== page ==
With excavators now clearing routes for new paths and roads, scientists are increasingly concerned with what might be lost. An excavator recently destroyed a unique section of lava tube before scientists could study it in detail. The tube formed toward the end of the eruption, from a new fissure that opened as part of the volcano’s final gasps.
“They are destroying all these new and unique things,” Vegas says. While it will be necessary to make the new flow navigable, the scientists say, passages can be positioned to preserve as many important volcanic features as possible. In the case of the recently destroyed tube, excavators could have taken a different route, she says. Vegas is leading a team under a special grant from the Canary Island government to map out sites ripe for protection for their potential for science—or as a draw for tourists and local residents.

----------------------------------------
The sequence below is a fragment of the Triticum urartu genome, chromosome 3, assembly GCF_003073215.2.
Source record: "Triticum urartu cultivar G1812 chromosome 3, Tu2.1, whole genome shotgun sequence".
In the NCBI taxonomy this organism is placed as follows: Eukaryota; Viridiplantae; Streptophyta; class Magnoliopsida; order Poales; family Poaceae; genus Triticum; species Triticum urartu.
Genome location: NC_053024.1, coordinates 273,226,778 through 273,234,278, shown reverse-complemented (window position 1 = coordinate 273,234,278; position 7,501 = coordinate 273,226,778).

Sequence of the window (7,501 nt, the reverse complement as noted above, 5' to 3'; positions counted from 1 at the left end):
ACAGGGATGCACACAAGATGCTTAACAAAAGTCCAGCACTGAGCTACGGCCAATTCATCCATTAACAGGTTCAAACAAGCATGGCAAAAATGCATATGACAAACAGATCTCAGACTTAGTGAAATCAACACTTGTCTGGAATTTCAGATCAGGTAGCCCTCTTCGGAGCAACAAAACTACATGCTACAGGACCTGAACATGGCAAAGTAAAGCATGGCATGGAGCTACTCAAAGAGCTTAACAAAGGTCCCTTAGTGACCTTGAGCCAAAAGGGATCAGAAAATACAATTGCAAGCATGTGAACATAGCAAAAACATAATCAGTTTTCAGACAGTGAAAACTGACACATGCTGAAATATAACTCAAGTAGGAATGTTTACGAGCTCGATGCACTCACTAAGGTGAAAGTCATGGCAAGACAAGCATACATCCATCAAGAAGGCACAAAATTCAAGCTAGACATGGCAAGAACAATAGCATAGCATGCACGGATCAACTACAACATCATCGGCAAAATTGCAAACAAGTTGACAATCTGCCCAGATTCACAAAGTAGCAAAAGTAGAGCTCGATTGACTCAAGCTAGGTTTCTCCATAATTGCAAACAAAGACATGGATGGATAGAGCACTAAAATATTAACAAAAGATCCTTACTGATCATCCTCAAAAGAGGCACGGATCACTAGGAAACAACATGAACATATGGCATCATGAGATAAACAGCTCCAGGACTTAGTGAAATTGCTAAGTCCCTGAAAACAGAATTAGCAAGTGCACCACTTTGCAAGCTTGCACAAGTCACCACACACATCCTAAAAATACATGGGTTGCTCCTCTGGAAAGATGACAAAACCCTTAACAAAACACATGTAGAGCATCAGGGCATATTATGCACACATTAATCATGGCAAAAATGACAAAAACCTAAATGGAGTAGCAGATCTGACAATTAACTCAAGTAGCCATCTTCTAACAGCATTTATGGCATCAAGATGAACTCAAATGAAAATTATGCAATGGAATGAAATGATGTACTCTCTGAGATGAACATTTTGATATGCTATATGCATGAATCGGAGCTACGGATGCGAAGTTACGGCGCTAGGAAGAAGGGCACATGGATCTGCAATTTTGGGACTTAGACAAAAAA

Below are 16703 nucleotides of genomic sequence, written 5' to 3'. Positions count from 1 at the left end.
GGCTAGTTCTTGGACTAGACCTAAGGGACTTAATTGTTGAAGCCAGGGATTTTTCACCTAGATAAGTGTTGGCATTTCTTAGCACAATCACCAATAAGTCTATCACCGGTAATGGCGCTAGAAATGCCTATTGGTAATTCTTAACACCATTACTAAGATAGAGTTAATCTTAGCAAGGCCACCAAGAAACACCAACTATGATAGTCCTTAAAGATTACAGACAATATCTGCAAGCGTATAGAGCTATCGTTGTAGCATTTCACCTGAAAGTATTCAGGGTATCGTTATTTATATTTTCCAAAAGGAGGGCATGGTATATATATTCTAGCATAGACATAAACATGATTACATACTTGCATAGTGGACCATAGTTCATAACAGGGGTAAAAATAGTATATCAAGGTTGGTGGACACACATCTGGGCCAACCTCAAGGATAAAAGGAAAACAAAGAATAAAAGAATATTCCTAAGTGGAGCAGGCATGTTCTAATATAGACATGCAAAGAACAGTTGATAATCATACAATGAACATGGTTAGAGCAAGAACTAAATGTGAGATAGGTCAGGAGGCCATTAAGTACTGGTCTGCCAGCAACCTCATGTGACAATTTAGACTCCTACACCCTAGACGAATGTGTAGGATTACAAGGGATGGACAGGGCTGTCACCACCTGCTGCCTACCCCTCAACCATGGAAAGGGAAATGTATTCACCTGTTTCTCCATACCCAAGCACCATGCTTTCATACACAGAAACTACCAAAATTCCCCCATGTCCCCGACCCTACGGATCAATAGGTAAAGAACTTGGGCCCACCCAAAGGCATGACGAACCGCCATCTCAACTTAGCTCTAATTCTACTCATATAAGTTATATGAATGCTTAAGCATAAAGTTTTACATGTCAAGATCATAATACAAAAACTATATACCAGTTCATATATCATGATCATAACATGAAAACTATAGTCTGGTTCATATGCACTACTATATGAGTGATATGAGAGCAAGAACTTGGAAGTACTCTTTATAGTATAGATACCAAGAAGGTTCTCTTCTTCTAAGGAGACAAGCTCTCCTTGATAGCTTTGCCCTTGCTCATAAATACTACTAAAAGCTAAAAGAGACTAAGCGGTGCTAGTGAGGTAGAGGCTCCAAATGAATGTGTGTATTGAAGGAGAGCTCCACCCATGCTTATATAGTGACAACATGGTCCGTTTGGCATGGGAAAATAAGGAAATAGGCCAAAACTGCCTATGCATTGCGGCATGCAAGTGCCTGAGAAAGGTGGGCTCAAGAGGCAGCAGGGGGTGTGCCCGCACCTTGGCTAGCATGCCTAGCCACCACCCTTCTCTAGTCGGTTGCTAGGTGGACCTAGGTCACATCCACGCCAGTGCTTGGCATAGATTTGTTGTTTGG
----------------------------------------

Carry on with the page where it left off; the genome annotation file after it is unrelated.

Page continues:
Studying the flow promises to yield insights into volcanic processes and hazards, an understanding that is vital in the Canaries—an archipelago built by volcanoes. And protecting parts of the flow as a kind of geo-heritage will also allow these sites to stand as powerful reminders of the forces brewing beneath the island.
Despite La Palma’s long history of eruptions, the 2021 event took many by surprise. It was the first time one of the island’s volcanoes had erupted in half a century, long enough for the collective memory to have mostly slipped away. Experts hope this won’t happen again.
“This is an opportunity for the future,” Vegas says.